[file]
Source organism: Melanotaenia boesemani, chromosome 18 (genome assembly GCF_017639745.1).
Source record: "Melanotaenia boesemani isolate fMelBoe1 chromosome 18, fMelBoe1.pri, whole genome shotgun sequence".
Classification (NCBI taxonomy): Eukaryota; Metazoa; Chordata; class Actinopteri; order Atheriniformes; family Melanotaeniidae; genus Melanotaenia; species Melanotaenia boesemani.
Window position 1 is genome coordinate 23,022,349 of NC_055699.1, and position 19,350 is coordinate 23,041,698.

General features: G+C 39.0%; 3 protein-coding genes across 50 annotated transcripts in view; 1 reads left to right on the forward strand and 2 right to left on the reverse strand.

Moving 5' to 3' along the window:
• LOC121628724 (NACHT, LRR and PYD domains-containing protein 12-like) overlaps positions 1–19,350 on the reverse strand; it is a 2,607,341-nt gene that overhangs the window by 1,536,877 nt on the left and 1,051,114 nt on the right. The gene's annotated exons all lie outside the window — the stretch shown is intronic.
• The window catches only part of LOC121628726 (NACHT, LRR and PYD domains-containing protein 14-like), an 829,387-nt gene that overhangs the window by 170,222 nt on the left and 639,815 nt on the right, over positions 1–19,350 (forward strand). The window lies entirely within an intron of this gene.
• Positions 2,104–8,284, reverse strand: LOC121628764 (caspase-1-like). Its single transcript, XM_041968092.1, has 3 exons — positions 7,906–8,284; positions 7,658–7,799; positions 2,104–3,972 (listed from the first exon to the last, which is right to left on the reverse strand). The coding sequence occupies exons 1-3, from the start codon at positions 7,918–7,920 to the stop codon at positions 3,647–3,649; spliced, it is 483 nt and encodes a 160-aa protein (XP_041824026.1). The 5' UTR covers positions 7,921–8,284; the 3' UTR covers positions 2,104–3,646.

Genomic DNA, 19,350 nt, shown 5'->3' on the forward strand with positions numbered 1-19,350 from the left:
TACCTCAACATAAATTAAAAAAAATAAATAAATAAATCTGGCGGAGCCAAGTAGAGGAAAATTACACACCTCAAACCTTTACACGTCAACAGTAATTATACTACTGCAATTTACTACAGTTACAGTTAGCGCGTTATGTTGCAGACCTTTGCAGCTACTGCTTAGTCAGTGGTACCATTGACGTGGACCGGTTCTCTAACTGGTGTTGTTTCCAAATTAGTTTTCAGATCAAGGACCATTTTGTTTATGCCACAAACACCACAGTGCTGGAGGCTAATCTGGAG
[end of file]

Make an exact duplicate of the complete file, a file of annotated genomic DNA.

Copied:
Source organism: Melanotaenia boesemani, chromosome 18 (genome assembly GCF_017639745.1).
Source record: "Melanotaenia boesemani isolate fMelBoe1 chromosome 18, fMelBoe1.pri, whole genome shotgun sequence".
Classification (NCBI taxonomy): Eukaryota; Metazoa; Chordata; class Actinopteri; order Atheriniformes; family Melanotaeniidae; genus Melanotaenia; species Melanotaenia boesemani.
Window position 1 is genome coordinate 23,022,349 of NC_055699.1, and position 19,350 is coordinate 23,041,698.

General features: G+C 39.0%; 3 protein-coding genes across 50 annotated transcripts in view; 1 reads left to right on the forward strand and 2 right to left on the reverse strand.

Moving 5' to 3' along the window:
• LOC121628724 (NACHT, LRR and PYD domains-containing protein 12-like) overlaps positions 1–19,350 on the reverse strand; it is a 2,607,341-nt gene that overhangs the window by 1,536,877 nt on the left and 1,051,114 nt on the right. The gene's annotated exons all lie outside the window — the stretch shown is intronic.
• The window catches only part of LOC121628726 (NACHT, LRR and PYD domains-containing protein 14-like), an 829,387-nt gene that overhangs the window by 170,222 nt on the left and 639,815 nt on the right, over positions 1–19,350 (forward strand). The window lies entirely within an intron of this gene.
• Positions 2,104–8,284, reverse strand: LOC121628764 (caspase-1-like). Its single transcript, XM_041968092.1, has 3 exons — positions 7,906–8,284; positions 7,658–7,799; positions 2,104–3,972 (listed from the first exon to the last, which is right to left on the reverse strand). The coding sequence occupies exons 1-3, from the start codon at positions 7,918–7,920 to the stop codon at positions 3,647–3,649; spliced, it is 483 nt and encodes a 160-aa protein (XP_041824026.1). The 5' UTR covers positions 7,921–8,284; the 3' UTR covers positions 2,104–3,646.

Genomic DNA, 19,350 nt, shown 5'->3' on the forward strand with positions numbered 1-19,350 from the left:
TACCTCAACATAAATTAAAAAAAATAAATAAATAAATCTGGCGGAGCCAAGTAGAGGAAAATTACACACCTCAAACCTTTACACGTCAACAGTAATTATACTACTGCAATTTACTACAGTTACAGTTAGCGCGTTATGTTGCAGACCTTTGCAGCTACTGCTTAGTCAGTGGTACCATTGACGTGGACCGGTTCTCTAACTGGTGTTGTTTCCAAATTAGTTTTCAGATCAAGGACCATTTTGTTTATGCCACAAACACCACAGTGCTGGAGGCTAATCTGGAG